So far, so good, one would say. A strong start of this collective initiative of all faculty and staff at the University. But recalling PSU’s poet laureate Robert Frost would say:
‘Two roads diverged in a wood, and I—I took the one less traveled by, and that has made all the difference.’
What we know about entrepreneurship education
In this case study, PSU’s ‘predicament’ is an opportunity to become a more enterprising institution. Plymouth State University aims to build an ‘Entrepreneurial University’, a concept driven primarily by Burton R. Clark, the great sociologist of higher education, and Henry Etzkowitz, a leading scholar in innovation studies. An entrepreneurial university (with multiple missions for teaching, research, and economic and social development) can push a university like PSU in the continued progress of American ingenuity.
Entrepreneurial universities have acquired the status of a key concept for smart regions. This is due to their role in harnessing education, research, and engagement for beneficial. An entrepreneurial university is one that contributes and provides leadership in creating entrepreneurial thinking, actions, institutions and capital of its students, staff, and faculty.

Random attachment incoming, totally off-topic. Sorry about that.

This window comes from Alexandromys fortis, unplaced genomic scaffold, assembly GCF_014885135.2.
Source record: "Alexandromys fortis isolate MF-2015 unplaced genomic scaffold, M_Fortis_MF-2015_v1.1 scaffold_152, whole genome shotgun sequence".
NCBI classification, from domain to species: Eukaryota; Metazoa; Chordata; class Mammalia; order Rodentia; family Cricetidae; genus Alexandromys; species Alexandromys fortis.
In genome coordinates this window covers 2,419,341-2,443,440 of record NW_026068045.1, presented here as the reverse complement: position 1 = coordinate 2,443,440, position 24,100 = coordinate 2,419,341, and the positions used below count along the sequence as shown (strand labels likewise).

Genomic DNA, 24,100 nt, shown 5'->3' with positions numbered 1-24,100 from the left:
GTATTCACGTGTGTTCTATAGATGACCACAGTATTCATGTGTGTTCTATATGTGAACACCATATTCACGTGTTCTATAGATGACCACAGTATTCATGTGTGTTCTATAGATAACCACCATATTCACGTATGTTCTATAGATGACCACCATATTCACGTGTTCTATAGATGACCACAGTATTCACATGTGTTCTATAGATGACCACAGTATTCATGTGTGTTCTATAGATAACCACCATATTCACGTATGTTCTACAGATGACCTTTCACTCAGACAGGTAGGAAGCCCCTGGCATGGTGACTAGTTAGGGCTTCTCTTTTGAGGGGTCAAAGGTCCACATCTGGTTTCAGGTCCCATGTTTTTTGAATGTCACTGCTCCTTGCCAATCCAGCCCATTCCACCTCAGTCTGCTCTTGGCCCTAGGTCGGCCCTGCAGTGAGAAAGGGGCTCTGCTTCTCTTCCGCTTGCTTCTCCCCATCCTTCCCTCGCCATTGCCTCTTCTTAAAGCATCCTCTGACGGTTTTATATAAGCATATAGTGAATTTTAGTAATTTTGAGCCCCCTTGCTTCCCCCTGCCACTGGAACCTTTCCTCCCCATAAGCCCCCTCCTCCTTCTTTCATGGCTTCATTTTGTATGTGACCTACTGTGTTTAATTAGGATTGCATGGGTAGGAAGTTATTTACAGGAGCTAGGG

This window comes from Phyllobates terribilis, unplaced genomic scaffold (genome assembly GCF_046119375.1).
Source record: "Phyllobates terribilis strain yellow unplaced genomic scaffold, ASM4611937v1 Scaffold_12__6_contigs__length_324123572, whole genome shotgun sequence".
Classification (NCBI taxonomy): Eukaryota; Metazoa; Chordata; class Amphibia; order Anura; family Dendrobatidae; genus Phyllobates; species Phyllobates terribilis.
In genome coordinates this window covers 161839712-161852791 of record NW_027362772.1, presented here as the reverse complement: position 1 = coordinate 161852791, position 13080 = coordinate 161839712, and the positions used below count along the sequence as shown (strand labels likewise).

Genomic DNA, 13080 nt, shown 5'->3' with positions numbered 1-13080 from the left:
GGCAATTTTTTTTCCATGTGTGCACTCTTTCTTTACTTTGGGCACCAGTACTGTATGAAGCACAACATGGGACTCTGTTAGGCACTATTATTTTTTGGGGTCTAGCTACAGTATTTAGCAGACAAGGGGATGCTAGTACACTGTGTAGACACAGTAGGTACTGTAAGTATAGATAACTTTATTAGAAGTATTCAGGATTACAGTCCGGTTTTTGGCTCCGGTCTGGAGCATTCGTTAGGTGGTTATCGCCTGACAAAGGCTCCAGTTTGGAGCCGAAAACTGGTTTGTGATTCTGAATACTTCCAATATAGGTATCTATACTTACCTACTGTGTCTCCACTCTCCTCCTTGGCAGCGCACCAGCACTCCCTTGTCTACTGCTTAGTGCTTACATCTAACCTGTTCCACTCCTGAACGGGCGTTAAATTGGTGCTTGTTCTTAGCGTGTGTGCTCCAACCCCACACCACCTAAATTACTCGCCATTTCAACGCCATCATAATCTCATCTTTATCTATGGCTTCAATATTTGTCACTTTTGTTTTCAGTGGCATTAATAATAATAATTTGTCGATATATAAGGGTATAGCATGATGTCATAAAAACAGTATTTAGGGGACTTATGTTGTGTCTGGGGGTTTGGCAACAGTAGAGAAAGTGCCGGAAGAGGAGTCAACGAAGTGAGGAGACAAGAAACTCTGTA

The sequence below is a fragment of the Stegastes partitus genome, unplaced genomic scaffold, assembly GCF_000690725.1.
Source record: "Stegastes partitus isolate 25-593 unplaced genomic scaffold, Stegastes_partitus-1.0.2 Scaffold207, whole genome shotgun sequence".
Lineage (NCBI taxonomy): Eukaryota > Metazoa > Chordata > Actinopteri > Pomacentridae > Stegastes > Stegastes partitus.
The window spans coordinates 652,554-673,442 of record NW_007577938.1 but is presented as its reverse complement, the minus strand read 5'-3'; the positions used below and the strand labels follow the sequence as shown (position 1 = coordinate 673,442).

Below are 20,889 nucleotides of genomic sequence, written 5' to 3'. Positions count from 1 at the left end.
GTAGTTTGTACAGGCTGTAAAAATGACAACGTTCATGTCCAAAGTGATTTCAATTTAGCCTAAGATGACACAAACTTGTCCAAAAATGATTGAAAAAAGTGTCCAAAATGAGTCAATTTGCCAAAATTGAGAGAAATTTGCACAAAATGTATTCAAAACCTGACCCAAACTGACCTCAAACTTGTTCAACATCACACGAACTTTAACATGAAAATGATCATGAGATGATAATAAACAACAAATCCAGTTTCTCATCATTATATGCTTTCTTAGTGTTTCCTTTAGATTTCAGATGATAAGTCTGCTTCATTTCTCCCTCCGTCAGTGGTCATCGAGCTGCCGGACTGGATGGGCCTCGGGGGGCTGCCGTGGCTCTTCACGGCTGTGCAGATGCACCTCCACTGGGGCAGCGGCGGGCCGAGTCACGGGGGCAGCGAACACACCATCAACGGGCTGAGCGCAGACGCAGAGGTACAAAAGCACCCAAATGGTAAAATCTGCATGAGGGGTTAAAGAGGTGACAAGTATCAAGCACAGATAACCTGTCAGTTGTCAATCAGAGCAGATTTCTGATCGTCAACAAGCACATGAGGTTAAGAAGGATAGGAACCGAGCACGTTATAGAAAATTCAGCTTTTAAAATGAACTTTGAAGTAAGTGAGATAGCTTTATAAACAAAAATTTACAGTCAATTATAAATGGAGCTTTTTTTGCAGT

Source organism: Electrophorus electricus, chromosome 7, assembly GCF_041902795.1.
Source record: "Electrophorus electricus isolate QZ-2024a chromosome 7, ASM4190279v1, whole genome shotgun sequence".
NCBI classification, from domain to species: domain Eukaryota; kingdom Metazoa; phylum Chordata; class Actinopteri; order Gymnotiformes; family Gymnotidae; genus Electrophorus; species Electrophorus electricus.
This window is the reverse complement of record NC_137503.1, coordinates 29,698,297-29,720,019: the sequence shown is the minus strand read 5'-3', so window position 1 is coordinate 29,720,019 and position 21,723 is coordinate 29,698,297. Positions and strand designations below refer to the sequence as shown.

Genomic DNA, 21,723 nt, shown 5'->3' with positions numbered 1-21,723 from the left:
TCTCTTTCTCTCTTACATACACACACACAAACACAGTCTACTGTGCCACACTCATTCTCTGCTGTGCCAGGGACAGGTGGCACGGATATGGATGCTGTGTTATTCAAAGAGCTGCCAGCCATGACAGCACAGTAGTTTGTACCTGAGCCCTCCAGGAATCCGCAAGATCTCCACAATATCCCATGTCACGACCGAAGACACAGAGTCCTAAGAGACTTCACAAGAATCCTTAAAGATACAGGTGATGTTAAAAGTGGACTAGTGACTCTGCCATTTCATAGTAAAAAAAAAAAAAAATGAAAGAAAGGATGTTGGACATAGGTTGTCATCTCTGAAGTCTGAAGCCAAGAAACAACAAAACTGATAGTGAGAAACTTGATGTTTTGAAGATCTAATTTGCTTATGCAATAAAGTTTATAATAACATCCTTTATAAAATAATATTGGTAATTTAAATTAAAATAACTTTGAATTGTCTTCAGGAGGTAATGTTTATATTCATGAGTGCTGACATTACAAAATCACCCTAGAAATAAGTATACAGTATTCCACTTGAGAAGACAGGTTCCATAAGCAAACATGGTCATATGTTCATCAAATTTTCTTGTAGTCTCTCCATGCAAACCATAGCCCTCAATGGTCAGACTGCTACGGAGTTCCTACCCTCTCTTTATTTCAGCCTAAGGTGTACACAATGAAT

What do we know about entrepreneurship education? Best practice now comes from global contemporary and historic examples. Universities can and do build entrepreneurial ecosystems based on an ‘enterprising mindset’ learning model.
The spread of entrepreneurship education as a learning model.
Teaching entrepreneurship is not new—it was well underway by the early 1980s. From the beginning, there was considerable consensus that entrepreneurship was distinguishable from management education, and that studying it can positively influence entrepreneurial attributes. By the end of the millennium, there was a ranking of entrepreneurship schools. Now, entrepreneurship education has spread widely around the world, has diversified its teaching approaches, is proud of a vigorous research literature, and has become an academic discipline. Baptista and Naia’s literature review shows that theoretical contributions about entrepreneurship education have been increasing and improving.